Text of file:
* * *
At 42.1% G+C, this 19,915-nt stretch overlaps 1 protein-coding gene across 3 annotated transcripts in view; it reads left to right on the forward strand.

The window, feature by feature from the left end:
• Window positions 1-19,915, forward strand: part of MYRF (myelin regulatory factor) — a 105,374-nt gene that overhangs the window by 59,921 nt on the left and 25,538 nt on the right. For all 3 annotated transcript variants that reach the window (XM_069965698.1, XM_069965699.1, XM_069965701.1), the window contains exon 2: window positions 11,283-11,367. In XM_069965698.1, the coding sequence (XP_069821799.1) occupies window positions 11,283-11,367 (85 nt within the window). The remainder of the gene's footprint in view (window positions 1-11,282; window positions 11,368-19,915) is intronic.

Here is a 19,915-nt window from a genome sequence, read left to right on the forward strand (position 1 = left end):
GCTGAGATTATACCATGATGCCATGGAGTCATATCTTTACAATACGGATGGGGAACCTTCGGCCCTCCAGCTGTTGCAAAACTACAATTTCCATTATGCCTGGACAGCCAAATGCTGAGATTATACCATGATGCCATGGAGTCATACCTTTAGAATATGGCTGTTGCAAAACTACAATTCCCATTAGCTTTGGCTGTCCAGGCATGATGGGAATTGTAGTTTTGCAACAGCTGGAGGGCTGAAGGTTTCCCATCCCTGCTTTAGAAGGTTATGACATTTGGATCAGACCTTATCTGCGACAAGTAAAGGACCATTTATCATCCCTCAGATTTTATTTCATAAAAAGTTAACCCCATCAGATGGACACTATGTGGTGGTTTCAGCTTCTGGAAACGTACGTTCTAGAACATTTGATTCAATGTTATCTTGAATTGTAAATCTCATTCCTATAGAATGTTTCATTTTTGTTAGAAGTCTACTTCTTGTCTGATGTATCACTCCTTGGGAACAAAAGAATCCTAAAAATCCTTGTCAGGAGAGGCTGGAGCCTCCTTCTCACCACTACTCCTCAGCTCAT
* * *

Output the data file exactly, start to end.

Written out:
At 42.1% G+C, this 19,915-nt stretch overlaps 1 protein-coding gene across 3 annotated transcripts in view; it reads left to right on the forward strand.

The window, feature by feature from the left end:
• Window positions 1-19,915, forward strand: part of MYRF (myelin regulatory factor) — a 105,374-nt gene that overhangs the window by 59,921 nt on the left and 25,538 nt on the right. For all 3 annotated transcript variants that reach the window (XM_069965698.1, XM_069965699.1, XM_069965701.1), the window contains exon 2: window positions 11,283-11,367. In XM_069965698.1, the coding sequence (XP_069821799.1) occupies window positions 11,283-11,367 (85 nt within the window). The remainder of the gene's footprint in view (window positions 1-11,282; window positions 11,368-19,915) is intronic.

Here is a 19,915-nt window from a genome sequence, read left to right on the forward strand (position 1 = left end):
GCTGAGATTATACCATGATGCCATGGAGTCATATCTTTACAATACGGATGGGGAACCTTCGGCCCTCCAGCTGTTGCAAAACTACAATTTCCATTATGCCTGGACAGCCAAATGCTGAGATTATACCATGATGCCATGGAGTCATACCTTTAGAATATGGCTGTTGCAAAACTACAATTCCCATTAGCTTTGGCTGTCCAGGCATGATGGGAATTGTAGTTTTGCAACAGCTGGAGGGCTGAAGGTTTCCCATCCCTGCTTTAGAAGGTTATGACATTTGGATCAGACCTTATCTGCGACAAGTAAAGGACCATTTATCATCCCTCAGATTTTATTTCATAAAAAGTTAACCCCATCAGATGGACACTATGTGGTGGTTTCAGCTTCTGGAAACGTACGTTCTAGAACATTTGATTCAATGTTATCTTGAATTGTAAATCTCATTCCTATAGAATGTTTCATTTTTGTTAGAAGTCTACTTCTTGTCTGATGTATCACTCCTTGGGAACAAAAGAATCCTAAAAATCCTTGTCAGGAGAGGCTGGAGCCTCCTTCTCACCACTACTCCTCAGCTCAT